Age-Old Wisdom meets Modern Tools
How to Predict a Frost
Preparing and Protecting Your Garden
Learn how to predict frost, differentiate between a light frost and a hard freeze, and protect your garden from frost with these tips!
How to Predict a Frost
First, plan ahead. Look up the average frost dates for your area to know when frosts are most likely to occur. Use our Frost Dates Calculator to find frost dates for spring and fall in your area.
Keep in mind that frosts can vary greatly by microclimate. In fact, while you may have frost in your garden, your neighbor across the street may see no sign of it!
Consider these factors when the radio and TV reports say “frost tonight”:
- How warm was it during the day? If the temperature reached 75ºF (in the East or North) or 80ºF (in the desert Southwest), the chance of the mercury falling below 32ºF at night is slim.
- Is it windy? A still night allows cold air to pool near the ground; a light breeze stirs things up; a heavy, cold wind sweeps away warm air near the ground.
- Is it cloudy? If the Sun sets through a layer of thickening clouds, the clouds will slow radiational cooling and help stave off a frost.
- What is the dew point? As a rule of thumb, don’t worry about a frost if the dew point (the temperature at which water vapor condenses) is above 45°F on the evening weather report.
- How is your garden landscaped? Gardens on slopes or high ground often survive when the coldest air puddles down into the valleys and hollows.
- How far are your plants from the ground? Plants that are close to the ground have a better chance of being protected by the warmth of the earth or the foliage of neighboring plants.
- What’s your local weather forecast? Don’t get blindsided by bad weather! See our 7-day forecasts to stay up to date on the weather.
What’s the Difference Between a Light Frost and a Hard Freeze?
A light frost occurs when the nighttime temperature drops to below 32 degrees Fahrenheit (0°C), and refers to the conditions that allow a layer of ice crystals to form when water vapor condenses and freezes without first becoming dew.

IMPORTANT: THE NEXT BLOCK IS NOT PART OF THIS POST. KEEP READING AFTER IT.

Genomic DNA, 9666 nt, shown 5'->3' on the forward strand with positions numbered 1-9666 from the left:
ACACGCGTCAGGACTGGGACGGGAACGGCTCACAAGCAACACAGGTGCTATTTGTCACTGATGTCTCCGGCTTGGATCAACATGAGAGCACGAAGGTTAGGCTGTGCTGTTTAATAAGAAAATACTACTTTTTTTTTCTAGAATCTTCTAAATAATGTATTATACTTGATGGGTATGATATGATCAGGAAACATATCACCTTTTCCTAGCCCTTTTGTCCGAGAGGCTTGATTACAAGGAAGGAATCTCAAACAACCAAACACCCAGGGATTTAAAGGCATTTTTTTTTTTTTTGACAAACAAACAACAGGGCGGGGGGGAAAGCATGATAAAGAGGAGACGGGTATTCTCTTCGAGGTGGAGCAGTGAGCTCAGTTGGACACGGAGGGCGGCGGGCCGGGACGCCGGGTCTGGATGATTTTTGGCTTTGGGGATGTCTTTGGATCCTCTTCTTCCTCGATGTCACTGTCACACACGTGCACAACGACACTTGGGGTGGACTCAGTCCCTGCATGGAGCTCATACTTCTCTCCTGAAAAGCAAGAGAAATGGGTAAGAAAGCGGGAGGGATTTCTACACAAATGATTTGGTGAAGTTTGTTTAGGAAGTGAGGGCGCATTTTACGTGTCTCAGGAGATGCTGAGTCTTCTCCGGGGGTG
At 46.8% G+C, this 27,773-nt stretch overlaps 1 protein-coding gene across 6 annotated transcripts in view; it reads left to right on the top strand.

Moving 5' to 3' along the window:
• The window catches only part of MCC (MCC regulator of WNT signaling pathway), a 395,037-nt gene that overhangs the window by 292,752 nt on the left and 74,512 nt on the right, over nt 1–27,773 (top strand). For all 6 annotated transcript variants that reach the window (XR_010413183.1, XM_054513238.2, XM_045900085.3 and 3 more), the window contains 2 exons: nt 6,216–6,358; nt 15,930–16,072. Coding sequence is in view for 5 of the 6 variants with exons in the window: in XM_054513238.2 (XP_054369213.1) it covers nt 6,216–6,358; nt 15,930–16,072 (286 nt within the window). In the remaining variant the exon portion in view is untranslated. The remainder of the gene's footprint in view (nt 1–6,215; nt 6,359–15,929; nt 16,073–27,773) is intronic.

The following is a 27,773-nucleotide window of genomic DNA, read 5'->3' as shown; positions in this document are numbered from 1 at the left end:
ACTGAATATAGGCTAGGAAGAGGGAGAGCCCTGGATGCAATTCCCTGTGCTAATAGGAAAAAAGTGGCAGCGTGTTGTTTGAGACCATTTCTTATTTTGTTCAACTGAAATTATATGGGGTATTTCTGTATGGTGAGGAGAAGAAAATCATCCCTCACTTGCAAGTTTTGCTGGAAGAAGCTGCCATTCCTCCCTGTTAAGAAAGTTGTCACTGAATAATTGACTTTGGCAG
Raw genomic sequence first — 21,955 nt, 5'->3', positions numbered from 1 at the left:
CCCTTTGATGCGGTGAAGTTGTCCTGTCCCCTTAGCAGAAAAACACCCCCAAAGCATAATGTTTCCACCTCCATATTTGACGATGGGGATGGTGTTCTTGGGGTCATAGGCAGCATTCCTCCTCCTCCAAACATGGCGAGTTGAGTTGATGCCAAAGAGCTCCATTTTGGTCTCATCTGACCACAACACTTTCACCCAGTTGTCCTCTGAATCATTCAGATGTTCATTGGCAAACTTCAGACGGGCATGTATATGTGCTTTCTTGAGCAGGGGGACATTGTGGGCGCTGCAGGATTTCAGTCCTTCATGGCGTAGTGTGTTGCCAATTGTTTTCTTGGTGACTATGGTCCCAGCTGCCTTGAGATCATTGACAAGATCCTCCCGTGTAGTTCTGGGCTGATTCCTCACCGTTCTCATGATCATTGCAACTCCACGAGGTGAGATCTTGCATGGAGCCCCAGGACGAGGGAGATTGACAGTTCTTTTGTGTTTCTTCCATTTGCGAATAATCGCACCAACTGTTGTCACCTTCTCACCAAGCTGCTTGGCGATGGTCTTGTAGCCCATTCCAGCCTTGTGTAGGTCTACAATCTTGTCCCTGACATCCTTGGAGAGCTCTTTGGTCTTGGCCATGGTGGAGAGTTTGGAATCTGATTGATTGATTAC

A hard freeze is a period of at least four consecutive hours of air temperatures that are below 28 degrees Fahrenheit (-2°C). Many plants can survive a brief frost, but very few can survive a hard freeze.
Preparing for Frost
It can be a real bummer to lose your young plants if a late spring frost hits. Here are some tips for preventing frost damage in spring:
- When frosts are still possible, plant cool-season crops that are tolerant of colder temperatures. Crops like peas, spinach, kale, and cabbages can power through a light spring frost.
- Start tender or warm-season crops—like tomatoes and peppers—indoors or after the threat of frost has passed. Consult our Planting Calendar to see recommended planting dates.
- Keep an eye on the weather forecast. If it looks like temperatures are going to drop, get ready to protect tender plants.
- Make use of season extenders like row covers, cold frames, or cloches to protect young plants.
If you’re a gardener, it’s the first fall frost which is most concerning, as it can result in a lot of lost crops. Here are a few fall frost damage prevention tips:
- Harvest basil and other tender herbs before a light frost. Even if they survive the frost, they don’t do well in cold temperatures. The same is true for most annuals.
- Bring geraniums and other houseplants (especially tropicals) indoors before the first light frost arrives. Keep them in a sunny window in a relatively moist room; the kitchen is often best. See more about overwintering geraniums and preparing the garden for winter.
- Harvest all tender vegetables and greens before a light frost, including: tomatoes, eggplants, peppers, beans, cucumbers, watermelons, cantaloupe, okra, squash, and sweet corn. Here are a few tips for ripening green tomatoes specifically.
- Another option is to protect tender vegetables from light frosts with row covers, cold frames, old sheets, paper bags, or clear plastic containers.
- For plants that can survive a light frost, add a heavy layer of mulch to keep the ground from freezing. You can still harvest late into the fall as long as the ground isn’t frozen. These veggies include: beets, broccoli, cabbage, celery, lettuce, parsnips, arugula, swiss chard and other leafy greens.
- Harvest plants that can survive a hard frost last, such as: carrots, garlic, horseradish, kale, rutabagas, leeks, parsnips, radishes, spinach, and turnips.
Be sure to check our more extensive instructions on preparing for frost as well, and let us know in the comments what you do to prepare for frost!
About This Blog
Your Old Farmer’s Almanac editors occasionally share our reflections, advice, and musings—and welcome your comments!